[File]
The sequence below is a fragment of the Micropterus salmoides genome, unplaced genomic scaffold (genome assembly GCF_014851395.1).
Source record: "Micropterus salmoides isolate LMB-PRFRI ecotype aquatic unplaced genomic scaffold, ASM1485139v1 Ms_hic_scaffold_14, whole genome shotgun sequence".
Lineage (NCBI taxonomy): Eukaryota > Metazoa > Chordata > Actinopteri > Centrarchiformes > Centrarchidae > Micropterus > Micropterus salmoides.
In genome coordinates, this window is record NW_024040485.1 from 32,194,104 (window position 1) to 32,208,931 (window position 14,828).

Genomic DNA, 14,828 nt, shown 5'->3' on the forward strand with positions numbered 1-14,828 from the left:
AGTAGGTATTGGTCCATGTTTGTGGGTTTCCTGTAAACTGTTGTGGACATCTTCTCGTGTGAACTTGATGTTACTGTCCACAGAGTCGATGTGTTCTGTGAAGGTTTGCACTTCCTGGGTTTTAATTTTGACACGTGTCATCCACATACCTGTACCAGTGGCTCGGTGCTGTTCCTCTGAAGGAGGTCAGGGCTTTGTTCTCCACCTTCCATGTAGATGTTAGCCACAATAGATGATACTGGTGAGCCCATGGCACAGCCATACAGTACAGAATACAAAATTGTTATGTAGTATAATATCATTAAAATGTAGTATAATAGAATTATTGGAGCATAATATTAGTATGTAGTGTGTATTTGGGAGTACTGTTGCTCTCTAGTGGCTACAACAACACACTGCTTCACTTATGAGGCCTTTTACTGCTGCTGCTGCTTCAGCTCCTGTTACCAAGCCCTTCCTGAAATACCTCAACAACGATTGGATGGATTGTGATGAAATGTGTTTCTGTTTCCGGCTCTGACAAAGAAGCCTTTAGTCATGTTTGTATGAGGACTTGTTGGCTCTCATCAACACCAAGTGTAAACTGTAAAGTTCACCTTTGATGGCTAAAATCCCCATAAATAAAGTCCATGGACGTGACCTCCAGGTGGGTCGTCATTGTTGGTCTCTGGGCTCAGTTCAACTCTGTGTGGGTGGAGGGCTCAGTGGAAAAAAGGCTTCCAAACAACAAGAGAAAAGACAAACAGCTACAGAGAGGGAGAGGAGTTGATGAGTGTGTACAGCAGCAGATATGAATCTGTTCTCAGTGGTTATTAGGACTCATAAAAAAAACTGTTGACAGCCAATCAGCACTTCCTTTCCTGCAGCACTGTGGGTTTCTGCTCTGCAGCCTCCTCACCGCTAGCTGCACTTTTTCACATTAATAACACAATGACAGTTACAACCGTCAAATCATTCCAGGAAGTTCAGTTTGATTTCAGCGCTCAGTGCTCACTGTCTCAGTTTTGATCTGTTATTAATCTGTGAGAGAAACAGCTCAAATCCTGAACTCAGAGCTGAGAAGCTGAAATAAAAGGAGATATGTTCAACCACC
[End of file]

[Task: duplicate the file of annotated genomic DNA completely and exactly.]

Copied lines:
The sequence below is a fragment of the Micropterus salmoides genome, unplaced genomic scaffold (genome assembly GCF_014851395.1).
Source record: "Micropterus salmoides isolate LMB-PRFRI ecotype aquatic unplaced genomic scaffold, ASM1485139v1 Ms_hic_scaffold_14, whole genome shotgun sequence".
Lineage (NCBI taxonomy): Eukaryota > Metazoa > Chordata > Actinopteri > Centrarchiformes > Centrarchidae > Micropterus > Micropterus salmoides.
In genome coordinates, this window is record NW_024040485.1 from 32,194,104 (window position 1) to 32,208,931 (window position 14,828).

Genomic DNA, 14,828 nt, shown 5'->3' on the forward strand with positions numbered 1-14,828 from the left:
AGTAGGTATTGGTCCATGTTTGTGGGTTTCCTGTAAACTGTTGTGGACATCTTCTCGTGTGAACTTGATGTTACTGTCCACAGAGTCGATGTGTTCTGTGAAGGTTTGCACTTCCTGGGTTTTAATTTTGACACGTGTCATCCACATACCTGTACCAGTGGCTCGGTGCTGTTCCTCTGAAGGAGGTCAGGGCTTTGTTCTCCACCTTCCATGTAGATGTTAGCCACAATAGATGATACTGGTGAGCCCATGGCACAGCCATACAGTACAGAATACAAAATTGTTATGTAGTATAATATCATTAAAATGTAGTATAATAGAATTATTGGAGCATAATATTAGTATGTAGTGTGTATTTGGGAGTACTGTTGCTCTCTAGTGGCTACAACAACACACTGCTTCACTTATGAGGCCTTTTACTGCTGCTGCTGCTTCAGCTCCTGTTACCAAGCCCTTCCTGAAATACCTCAACAACGATTGGATGGATTGTGATGAAATGTGTTTCTGTTTCCGGCTCTGACAAAGAAGCCTTTAGTCATGTTTGTATGAGGACTTGTTGGCTCTCATCAACACCAAGTGTAAACTGTAAAGTTCACCTTTGATGGCTAAAATCCCCATAAATAAAGTCCATGGACGTGACCTCCAGGTGGGTCGTCATTGTTGGTCTCTGGGCTCAGTTCAACTCTGTGTGGGTGGAGGGCTCAGTGGAAAAAAGGCTTCCAAACAACAAGAGAAAAGACAAACAGCTACAGAGAGGGAGAGGAGTTGATGAGTGTGTACAGCAGCAGATATGAATCTGTTCTCAGTGGTTATTAGGACTCATAAAAAAAACTGTTGACAGCCAATCAGCACTTCCTTTCCTGCAGCACTGTGGGTTTCTGCTCTGCAGCCTCCTCACCGCTAGCTGCACTTTTTCACATTAATAACACAATGACAGTTACAACCGTCAAATCATTCCAGGAAGTTCAGTTTGATTTCAGCGCTCAGTGCTCACTGTCTCAGTTTTGATCTGTTATTAATCTGTGAGAGAAACAGCTCAAATCCTGAACTCAGAGCTGAGAAGCTGAAATAAAAGGAGATATGTTCAACCACC